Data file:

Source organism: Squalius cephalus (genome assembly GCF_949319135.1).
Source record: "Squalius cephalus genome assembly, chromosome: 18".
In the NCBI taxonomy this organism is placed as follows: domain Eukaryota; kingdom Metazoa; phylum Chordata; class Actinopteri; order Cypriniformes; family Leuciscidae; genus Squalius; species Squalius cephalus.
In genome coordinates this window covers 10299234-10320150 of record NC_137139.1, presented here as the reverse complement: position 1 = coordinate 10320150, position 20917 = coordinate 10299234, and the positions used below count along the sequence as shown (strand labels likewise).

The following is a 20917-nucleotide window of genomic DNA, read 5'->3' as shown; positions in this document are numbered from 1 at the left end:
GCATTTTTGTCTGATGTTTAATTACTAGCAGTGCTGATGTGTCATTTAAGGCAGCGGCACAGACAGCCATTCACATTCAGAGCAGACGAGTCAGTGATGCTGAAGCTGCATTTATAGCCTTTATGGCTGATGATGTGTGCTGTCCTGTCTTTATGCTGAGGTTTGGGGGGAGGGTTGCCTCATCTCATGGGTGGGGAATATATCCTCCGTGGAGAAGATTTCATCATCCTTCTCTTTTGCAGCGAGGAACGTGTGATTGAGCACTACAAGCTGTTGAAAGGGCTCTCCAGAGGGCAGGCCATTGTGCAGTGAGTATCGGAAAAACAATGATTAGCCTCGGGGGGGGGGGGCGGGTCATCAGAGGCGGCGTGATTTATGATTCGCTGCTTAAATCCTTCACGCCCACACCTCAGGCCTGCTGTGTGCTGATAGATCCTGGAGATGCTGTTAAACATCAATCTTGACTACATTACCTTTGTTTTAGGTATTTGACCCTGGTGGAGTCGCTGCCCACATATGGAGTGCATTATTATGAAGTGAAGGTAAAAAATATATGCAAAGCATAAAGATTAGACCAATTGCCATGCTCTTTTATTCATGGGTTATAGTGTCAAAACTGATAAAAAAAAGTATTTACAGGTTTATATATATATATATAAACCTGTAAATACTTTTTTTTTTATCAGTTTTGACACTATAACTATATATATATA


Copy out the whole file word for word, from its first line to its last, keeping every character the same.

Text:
Source organism: Squalius cephalus (genome assembly GCF_949319135.1).
Source record: "Squalius cephalus genome assembly, chromosome: 18".
In the NCBI taxonomy this organism is placed as follows: domain Eukaryota; kingdom Metazoa; phylum Chordata; class Actinopteri; order Cypriniformes; family Leuciscidae; genus Squalius; species Squalius cephalus.
In genome coordinates this window covers 10299234-10320150 of record NC_137139.1, presented here as the reverse complement: position 1 = coordinate 10320150, position 20917 = coordinate 10299234, and the positions used below count along the sequence as shown (strand labels likewise).

The following is a 20917-nucleotide window of genomic DNA, read 5'->3' as shown; positions in this document are numbered from 1 at the left end:
GCATTTTTGTCTGATGTTTAATTACTAGCAGTGCTGATGTGTCATTTAAGGCAGCGGCACAGACAGCCATTCACATTCAGAGCAGACGAGTCAGTGATGCTGAAGCTGCATTTATAGCCTTTATGGCTGATGATGTGTGCTGTCCTGTCTTTATGCTGAGGTTTGGGGGGAGGGTTGCCTCATCTCATGGGTGGGGAATATATCCTCCGTGGAGAAGATTTCATCATCCTTCTCTTTTGCAGCGAGGAACGTGTGATTGAGCACTACAAGCTGTTGAAAGGGCTCTCCAGAGGGCAGGCCATTGTGCAGTGAGTATCGGAAAAACAATGATTAGCCTCGGGGGGGGGGGGCGGGTCATCAGAGGCGGCGTGATTTATGATTCGCTGCTTAAATCCTTCACGCCCACACCTCAGGCCTGCTGTGTGCTGATAGATCCTGGAGATGCTGTTAAACATCAATCTTGACTACATTACCTTTGTTTTAGGTATTTGACCCTGGTGGAGTCGCTGCCCACATATGGAGTGCATTATTATGAAGTGAAGGTAAAAAATATATGCAAAGCATAAAGATTAGACCAATTGCCATGCTCTTTTATTCATGGGTTATAGTGTCAAAACTGATAAAAAAAAGTATTTACAGGTTTATATATATATATATAAACCTGTAAATACTTTTTTTTTTATCAGTTTTGACACTATAACTATATATATATA